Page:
‘It wasn’t my time.’

“In my mind I always thought: ‘I’m not finished yet’. I always felt that there was a lot more of me to come. This wasn’t my time, and that is what I thought, right from the start…”

The inspirational words of Fiona Macnab, detailing her immediate reaction to being diagnosed with Acute Myeloid Leukaemia in July of last year, just months shy of her 60th birthday.

No sense of ‘why me’? Never any anger, or hurt. Instead, a fierce determination and fighting spirit, and complete and utter trust in an array of clinicians whom effectively held her life in their extremely skilled and dedicated hands.

Now, thanks in particular to Professor Charlie Craddock CBE, the co-founder of Cure Leukaemia based at Birmingham’s Queen Elizabeth Hospital, and Dr Beth Harrison, from the University Hospitals Coventry and Warwickshire, Fiona is in remission.

Since that day of diagnosis, she has remained so appreciative to all of those from the medical profession who have helped her through, not to mention an anonymous 34-year-old male donor somewhere in the UK from whom Fiona received a successful stem cell transplant back in January.

And also, throughout it all, that incredibly positive attitude.

Spend some time in Fiona’s company and it is very clear that she is indeed one of life’s fighters, an immoveable force with an unshakeable spirit, and that was the case right from day one.

It was just over 15 months ago that Fiona, a School Business Manager in her home city of Coventry, had decided to return to giving blood, just as she had many years earlier in receiving her Silver Award for donations prior to having children.

But unfortunately, or perhaps fortunately as events would eventually transpire, she wasn’t even to get past the initial pin-prick haemoglobin test, which returned abnormal results. Indeed, that decision to restart giving blood may well be one which has ultimately saved her life.

Just taking a step back to the build-up to that day, were there any signs, any symptoms, that things were not completely right?

“Not really,” Fiona replies.

“I was just bobbing along, very happily, and life was good. “I was in a relatively new relationship and we were enjoying the great outdoors – walking, holidays, all the usual things.

“I did start to feel more tired, but just dismissed that as the fact that we were approaching a busy time at school before the summer holidays, and I am also getting on a bit!

“I was just thinking that I’d have a good rest through the summer and would then feel a lot better as a result.”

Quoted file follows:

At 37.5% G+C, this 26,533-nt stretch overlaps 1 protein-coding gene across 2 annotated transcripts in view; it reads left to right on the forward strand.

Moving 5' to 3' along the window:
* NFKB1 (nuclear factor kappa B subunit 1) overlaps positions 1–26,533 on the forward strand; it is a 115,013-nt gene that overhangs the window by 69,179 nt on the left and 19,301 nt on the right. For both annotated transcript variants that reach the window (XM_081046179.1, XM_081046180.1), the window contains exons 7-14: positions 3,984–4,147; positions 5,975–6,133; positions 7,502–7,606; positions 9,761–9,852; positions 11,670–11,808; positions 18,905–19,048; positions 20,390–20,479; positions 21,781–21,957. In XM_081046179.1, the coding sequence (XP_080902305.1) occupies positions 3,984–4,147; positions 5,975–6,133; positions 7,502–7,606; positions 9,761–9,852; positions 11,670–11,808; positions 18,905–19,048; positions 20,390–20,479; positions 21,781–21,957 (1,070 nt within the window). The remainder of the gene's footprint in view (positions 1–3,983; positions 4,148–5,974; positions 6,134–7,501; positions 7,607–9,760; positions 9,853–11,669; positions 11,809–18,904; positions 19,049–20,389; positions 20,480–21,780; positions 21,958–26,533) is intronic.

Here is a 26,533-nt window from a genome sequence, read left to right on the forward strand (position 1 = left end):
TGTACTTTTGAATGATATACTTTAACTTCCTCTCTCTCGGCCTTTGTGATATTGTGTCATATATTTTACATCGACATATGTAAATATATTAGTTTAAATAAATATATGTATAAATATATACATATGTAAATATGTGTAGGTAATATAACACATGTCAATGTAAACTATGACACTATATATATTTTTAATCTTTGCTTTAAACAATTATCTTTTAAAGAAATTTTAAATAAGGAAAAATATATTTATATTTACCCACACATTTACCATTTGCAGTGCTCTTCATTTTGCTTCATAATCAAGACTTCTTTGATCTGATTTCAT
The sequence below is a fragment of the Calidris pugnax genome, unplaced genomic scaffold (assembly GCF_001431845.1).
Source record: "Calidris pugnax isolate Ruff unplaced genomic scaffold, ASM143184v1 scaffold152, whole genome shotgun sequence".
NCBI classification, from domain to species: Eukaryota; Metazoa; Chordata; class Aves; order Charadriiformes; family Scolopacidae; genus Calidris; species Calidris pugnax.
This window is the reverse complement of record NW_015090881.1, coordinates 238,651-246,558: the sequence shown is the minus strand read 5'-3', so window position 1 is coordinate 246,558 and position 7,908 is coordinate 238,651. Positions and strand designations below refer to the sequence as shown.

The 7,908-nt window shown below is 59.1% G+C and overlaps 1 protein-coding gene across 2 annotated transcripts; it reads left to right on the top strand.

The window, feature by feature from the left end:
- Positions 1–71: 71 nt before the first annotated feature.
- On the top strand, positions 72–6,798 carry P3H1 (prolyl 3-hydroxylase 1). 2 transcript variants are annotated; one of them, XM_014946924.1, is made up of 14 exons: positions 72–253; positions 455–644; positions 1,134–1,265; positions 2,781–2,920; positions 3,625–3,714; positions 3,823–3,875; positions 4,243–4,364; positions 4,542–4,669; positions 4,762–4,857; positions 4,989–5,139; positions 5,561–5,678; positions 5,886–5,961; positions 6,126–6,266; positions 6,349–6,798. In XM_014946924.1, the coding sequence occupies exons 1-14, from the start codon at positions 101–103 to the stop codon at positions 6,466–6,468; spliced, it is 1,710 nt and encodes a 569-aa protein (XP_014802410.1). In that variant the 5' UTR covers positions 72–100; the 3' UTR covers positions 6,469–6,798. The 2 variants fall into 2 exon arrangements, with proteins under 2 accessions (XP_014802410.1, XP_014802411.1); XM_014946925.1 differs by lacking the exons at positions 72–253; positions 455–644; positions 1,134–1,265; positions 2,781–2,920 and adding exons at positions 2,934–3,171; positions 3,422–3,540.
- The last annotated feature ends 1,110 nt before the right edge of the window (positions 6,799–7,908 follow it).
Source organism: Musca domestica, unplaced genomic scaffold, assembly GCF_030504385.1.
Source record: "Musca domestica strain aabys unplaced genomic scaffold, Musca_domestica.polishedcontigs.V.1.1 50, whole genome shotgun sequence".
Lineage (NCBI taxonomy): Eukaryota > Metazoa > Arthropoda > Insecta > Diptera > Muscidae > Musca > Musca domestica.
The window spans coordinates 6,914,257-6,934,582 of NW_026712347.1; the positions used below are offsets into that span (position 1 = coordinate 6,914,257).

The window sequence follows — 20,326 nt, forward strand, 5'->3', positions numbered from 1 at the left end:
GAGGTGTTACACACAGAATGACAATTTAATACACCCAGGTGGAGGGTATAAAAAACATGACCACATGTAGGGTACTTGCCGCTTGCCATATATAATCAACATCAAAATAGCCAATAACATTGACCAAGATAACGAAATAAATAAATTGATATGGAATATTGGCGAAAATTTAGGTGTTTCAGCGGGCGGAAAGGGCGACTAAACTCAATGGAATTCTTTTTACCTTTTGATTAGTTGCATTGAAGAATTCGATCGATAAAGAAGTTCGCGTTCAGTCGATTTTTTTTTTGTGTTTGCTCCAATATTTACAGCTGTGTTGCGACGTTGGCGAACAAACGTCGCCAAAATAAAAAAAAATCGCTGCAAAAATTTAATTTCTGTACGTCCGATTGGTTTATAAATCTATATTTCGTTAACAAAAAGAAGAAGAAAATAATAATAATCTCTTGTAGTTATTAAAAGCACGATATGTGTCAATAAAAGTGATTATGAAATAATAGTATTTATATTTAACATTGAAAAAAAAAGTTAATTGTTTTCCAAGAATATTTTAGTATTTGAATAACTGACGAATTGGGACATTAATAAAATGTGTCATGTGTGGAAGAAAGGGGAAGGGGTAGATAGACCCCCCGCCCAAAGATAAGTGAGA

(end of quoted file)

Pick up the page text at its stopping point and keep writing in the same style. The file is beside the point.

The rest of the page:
There followed the attempt to give blood and, after a couple of checks on the day, a follow-up doctor’s appointment and prescription of iron tablets due to those tests indicating anaemia.

That medication had no effect, in truth Fiona felt even worse, and so two urgent appointments were then booked with haematology and gastric consultants respectively.

The day of diagnosis was now just around the corner, but, even then, Fiona never allowed herself to become unduly concerned.

“The haematology results came back first, and for some reason my partner Mark came with me to see the consultant,” she recalls.

“Normally I would just have trotted along alone to the appointment, in my own little bubble, oblivious to the prospect of anything serious going on around me.

“I remember bizarrely thinking that I must have picked up some form of random virus or sub-tropical disease!

“We went in to see the consultant, and straightaway he said he thought it was classic ‘MDS’ (Myelodysplastic syndromes).

“That is a range of cancers across a broad spectrum, from what you might say are the relatively minor ones which can be treated with medication, through to the far more serious at the other end such as leukaemia.

“He ran some more tests, and sent us away for 40 minutes with a leaflet to read, where we just had a coffee and a chat.

“It is always better to know what is happening – the unknown is more worrying – so at this point, I was still relatively calm.

“It was when we went back in that straightaway – and Mark said he was looking right at me when he said it – the consultant told me it was indeed at the far end of the MDS spectrum and that it would become leukaemia.

“O-k then,’ I replied, ‘what are we going to do now’?

“He said that we were going to need to take action straight away, and he also said the words that I clung onto right from that moment – ‘we are looking for a cure’.

“Once he had said that never ever have I asked again if I am still on the road to cure or if we are looking for anything else.

“I have never taken any diversion, and that, for me, was how it was going to be.

“I was going to put my complete trust in all these people who were trying to help me, and I was going to get better.”

Fiona was quickly admitted for blood transfusions before being sent home for two-and-a-half weeks ahead of returning for a first, and lengthy, dose of chemotherapy.